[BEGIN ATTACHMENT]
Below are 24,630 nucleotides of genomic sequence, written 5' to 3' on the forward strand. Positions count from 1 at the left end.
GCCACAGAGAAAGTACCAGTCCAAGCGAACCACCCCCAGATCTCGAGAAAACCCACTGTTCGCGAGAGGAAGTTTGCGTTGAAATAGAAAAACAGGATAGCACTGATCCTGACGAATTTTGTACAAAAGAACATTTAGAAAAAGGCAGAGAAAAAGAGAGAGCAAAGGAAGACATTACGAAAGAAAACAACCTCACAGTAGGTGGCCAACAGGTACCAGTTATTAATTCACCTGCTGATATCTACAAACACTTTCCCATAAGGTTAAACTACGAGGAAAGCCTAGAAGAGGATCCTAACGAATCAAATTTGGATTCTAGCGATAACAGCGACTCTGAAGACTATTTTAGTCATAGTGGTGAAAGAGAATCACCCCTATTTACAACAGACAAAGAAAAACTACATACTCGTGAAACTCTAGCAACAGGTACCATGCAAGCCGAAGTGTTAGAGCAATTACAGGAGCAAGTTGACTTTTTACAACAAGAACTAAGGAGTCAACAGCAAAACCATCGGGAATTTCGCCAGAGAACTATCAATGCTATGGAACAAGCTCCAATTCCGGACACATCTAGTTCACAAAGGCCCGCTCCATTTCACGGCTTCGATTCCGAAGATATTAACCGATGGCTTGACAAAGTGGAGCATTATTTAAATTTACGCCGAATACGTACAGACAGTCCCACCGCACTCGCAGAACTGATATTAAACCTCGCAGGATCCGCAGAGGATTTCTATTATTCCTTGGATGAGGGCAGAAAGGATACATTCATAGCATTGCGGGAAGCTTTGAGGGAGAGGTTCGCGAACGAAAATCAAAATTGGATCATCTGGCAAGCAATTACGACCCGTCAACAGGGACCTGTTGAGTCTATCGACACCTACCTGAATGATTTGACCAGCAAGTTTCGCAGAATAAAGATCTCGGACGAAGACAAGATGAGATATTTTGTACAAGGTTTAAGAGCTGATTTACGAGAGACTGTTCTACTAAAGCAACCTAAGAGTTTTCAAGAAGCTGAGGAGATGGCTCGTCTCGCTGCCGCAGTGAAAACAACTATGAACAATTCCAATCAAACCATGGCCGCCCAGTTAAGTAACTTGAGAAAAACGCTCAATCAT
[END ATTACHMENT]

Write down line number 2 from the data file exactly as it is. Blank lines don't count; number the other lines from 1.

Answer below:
GCCACAGAGAAAGTACCAGTCCAAGCGAACCACCCCCAGATCTCGAGAAAACCCACTGTTCGCGAGAGGAAGTTTGCGTTGAAATAGAAAAACAGGATAGCACTGATCCTGACGAATTTTGTACAAAAGAACATTTAGAAAAAGGCAGAGAAAAAGAGAGAGCAAAGGAAGACATTACGAAAGAAAACAACCTCACAGTAGGTGGCCAACAGGTACCAGTTATTAATTCACCTGCTGATATCTACAAACACTTTCCCATAAGGTTAAACTACGAGGAAAGCCTAGAAGAGGATCCTAACGAATCAAATTTGGATTCTAGCGATAACAGCGACTCTGAAGACTATTTTAGTCATAGTGGTGAAAGAGAATCACCCCTATTTACAACAGACAAAGAAAAACTACATACTCGTGAAACTCTAGCAACAGGTACCATGCAAGCCGAAGTGTTAGAGCAATTACAGGAGCAAGTTGACTTTTTACAACAAGAACTAAGGAGTCAACAGCAAAACCATCGGGAATTTCGCCAGAGAACTATCAATGCTATGGAACAAGCTCCAATTCCGGACACATCTAGTTCACAAAGGCCCGCTCCATTTCACGGCTTCGATTCCGAAGATATTAACCGATGGCTTGACAAAGTGGAGCATTATTTAAATTTACGCCGAATACGTACAGACAGTCCCACCGCACTCGCAGAACTGATATTAAACCTCGCAGGATCCGCAGAGGATTTCTATTATTCCTTGGATGAGGGCAGAAAGGATACATTCATAGCATTGCGGGAAGCTTTGAGGGAGAGGTTCGCGAACGAAAATCAAAATTGGATCATCTGGCAAGCAATTACGACCCGTCAACAGGGACCTGTTGAGTCTATCGACACCTACCTGAATGATTTGACCAGCAAGTTTCGCAGAATAAAGATCTCGGACGAAGACAAGATGAGATATTTTGTACAAGGTTTAAGAGCTGATTTACGAGAGACTGTTCTACTAAAGCAACCTAAGAGTTTTCAAGAAGCTGAGGAGATGGCTCGTCTCGCTGCCGCAGTGAAAACAACTATGAACAATTCCAATCAAACCATGGCCGCCCAGTTAAGTAACTTGAGAAAAACGCTCAATCAT